Metaphor

No matter what kind of ride you’re on — road or mountain, a couple hours or an all-day epic — there comes a point where you start looking forward to the finish. If you’ve metered out your energy properly, it’s usually toward the end of the ride.

The end of a ride has its own attraction. You’re looking forward to a rest. Your legs ache. You’ve added another memory to the pile. If you were out riding with friends, you might be looking forward to recounting the ride’s important moments.

Sure, you know you’re going to go on another ride tomorrow. But for now, it’s good to be about done.

Occasionally, though, someone screws things up.

You’re 85% of the way through a ride when they broach their brainstorm. “Hey, there’s a new section of singletrack we ought to add to the ride; it’ll only add half an hour,” they’ll say.

Or, “Who’s up for another climb?”

And suddenly, out of nowhere, your end-of-ride anticipation has been yanked out from under you. Suddenly, you’re not five minutes away from the trailhead. You’re not about to give your legs a rest. You’re not anywhere close to being done for the day.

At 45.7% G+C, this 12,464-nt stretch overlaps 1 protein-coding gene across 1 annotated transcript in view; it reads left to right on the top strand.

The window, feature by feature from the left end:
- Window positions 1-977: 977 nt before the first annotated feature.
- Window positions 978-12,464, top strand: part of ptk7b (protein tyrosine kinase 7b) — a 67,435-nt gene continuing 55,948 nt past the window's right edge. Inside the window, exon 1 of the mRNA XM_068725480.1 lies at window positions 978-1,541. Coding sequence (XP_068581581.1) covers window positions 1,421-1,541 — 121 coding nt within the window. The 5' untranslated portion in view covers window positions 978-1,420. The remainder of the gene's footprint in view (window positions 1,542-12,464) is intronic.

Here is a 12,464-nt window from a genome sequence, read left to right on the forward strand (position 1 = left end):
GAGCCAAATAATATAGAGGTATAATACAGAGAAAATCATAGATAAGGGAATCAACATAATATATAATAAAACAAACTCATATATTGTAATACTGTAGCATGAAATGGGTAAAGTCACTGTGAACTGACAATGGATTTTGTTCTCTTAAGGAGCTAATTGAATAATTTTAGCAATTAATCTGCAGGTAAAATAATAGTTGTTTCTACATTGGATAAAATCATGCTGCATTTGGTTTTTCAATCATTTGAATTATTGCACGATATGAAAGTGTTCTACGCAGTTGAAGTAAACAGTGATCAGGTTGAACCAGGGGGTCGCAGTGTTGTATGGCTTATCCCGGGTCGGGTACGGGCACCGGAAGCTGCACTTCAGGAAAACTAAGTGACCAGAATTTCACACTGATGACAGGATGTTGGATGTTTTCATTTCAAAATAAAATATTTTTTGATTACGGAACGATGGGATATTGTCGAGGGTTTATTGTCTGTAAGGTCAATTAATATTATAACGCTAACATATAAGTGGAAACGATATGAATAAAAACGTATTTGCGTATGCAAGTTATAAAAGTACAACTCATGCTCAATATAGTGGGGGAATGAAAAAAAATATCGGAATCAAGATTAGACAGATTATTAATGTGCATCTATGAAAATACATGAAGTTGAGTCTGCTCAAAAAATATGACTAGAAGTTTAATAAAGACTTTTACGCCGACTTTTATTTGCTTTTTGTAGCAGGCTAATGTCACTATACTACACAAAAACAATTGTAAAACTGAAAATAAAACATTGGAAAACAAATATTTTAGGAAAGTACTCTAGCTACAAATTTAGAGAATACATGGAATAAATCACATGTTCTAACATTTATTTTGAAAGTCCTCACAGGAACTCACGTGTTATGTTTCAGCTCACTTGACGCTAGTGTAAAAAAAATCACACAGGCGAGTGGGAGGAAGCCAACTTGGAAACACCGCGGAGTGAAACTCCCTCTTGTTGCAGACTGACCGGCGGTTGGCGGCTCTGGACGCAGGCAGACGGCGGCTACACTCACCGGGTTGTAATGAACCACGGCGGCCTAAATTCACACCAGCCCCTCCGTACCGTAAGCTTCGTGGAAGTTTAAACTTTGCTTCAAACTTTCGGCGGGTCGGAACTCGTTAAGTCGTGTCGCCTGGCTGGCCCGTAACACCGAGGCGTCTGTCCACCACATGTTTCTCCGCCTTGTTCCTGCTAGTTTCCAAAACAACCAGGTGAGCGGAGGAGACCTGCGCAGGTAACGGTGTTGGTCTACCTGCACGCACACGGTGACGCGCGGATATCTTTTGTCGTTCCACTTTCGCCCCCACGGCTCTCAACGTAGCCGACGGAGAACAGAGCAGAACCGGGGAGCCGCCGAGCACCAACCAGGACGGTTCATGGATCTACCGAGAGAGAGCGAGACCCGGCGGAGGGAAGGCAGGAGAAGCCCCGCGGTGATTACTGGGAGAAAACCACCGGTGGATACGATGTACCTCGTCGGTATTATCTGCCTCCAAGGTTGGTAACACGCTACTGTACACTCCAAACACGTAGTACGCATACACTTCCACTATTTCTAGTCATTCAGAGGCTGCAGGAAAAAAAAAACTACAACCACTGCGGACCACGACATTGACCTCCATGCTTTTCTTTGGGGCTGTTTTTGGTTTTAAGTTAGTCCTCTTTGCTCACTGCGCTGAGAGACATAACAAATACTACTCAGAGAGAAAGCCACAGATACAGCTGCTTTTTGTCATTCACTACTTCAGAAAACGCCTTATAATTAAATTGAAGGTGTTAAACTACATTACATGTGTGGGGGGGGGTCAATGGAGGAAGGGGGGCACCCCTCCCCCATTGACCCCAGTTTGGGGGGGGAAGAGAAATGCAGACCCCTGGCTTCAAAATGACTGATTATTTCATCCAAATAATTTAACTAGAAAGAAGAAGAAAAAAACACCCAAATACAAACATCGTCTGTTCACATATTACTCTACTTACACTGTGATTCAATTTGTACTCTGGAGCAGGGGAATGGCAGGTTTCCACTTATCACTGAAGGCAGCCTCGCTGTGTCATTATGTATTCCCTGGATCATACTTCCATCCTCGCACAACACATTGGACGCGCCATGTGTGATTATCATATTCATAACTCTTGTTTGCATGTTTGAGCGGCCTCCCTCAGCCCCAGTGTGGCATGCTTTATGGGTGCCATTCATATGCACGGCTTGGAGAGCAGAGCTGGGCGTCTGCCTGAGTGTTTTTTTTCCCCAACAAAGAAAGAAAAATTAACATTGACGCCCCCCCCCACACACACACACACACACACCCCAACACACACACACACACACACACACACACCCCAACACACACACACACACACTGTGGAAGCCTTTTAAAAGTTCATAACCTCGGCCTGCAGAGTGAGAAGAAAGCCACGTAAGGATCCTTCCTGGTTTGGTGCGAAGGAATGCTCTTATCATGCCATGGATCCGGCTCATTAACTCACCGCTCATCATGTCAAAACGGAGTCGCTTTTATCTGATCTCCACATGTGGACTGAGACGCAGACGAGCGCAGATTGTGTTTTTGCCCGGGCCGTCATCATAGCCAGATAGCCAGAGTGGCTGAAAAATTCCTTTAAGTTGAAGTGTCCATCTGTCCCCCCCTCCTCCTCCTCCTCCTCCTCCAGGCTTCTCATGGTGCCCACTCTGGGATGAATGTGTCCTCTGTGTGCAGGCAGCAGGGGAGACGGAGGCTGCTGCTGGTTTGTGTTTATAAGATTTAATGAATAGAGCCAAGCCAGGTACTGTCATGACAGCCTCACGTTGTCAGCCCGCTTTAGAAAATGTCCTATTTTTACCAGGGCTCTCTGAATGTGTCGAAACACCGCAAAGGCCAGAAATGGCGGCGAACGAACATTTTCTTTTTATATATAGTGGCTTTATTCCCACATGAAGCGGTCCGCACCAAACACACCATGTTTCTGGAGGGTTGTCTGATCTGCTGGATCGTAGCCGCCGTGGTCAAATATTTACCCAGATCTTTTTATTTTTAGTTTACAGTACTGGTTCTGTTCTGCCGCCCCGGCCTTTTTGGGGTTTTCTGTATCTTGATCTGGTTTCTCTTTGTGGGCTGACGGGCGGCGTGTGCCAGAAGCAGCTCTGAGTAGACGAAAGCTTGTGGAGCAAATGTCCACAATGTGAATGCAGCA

You feel like you’ve been tricked.

You don’t have the legs for this. You didn’t ration out your energy, your water or your time to include this next section of the ride.

But you’ve got to do it anyway.

You can’t bail out of the ride — well, technically you could, but that’s not your way — but you aren’t energized for the climb. It feels more like an unwelcome chore than a challenge.

The good news is, once you start the new leg of the ride, you tend to recalibrate a bit. You find energy you didn’t know you have, you recognize that the new section of singletrack is really worth riding, you take some pride in your ability to adapt.

But of course, that doesn’t change the fact that — at the moment it’s sprung on you — getting blindsided with another big chunk of ride, right when you’re expecting a rest, sucks.

Big time.

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